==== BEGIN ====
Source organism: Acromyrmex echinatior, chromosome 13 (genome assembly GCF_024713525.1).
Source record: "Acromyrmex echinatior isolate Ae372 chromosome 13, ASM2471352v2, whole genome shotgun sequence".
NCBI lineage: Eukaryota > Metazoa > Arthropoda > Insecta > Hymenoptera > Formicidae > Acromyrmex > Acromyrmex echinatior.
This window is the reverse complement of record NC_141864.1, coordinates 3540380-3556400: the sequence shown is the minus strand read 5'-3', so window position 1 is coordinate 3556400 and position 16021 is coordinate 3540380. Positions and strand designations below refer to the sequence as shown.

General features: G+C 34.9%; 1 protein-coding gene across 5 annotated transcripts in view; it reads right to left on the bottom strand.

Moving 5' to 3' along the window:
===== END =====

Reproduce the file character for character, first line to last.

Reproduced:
Source organism: Acromyrmex echinatior, chromosome 13 (genome assembly GCF_024713525.1).
Source record: "Acromyrmex echinatior isolate Ae372 chromosome 13, ASM2471352v2, whole genome shotgun sequence".
NCBI lineage: Eukaryota > Metazoa > Arthropoda > Insecta > Hymenoptera > Formicidae > Acromyrmex > Acromyrmex echinatior.
This window is the reverse complement of record NC_141864.1, coordinates 3540380-3556400: the sequence shown is the minus strand read 5'-3', so window position 1 is coordinate 3556400 and position 16021 is coordinate 3540380. Positions and strand designations below refer to the sequence as shown.

General features: G+C 34.9%; 1 protein-coding gene across 5 annotated transcripts in view; it reads right to left on the bottom strand.

Moving 5' to 3' along the window: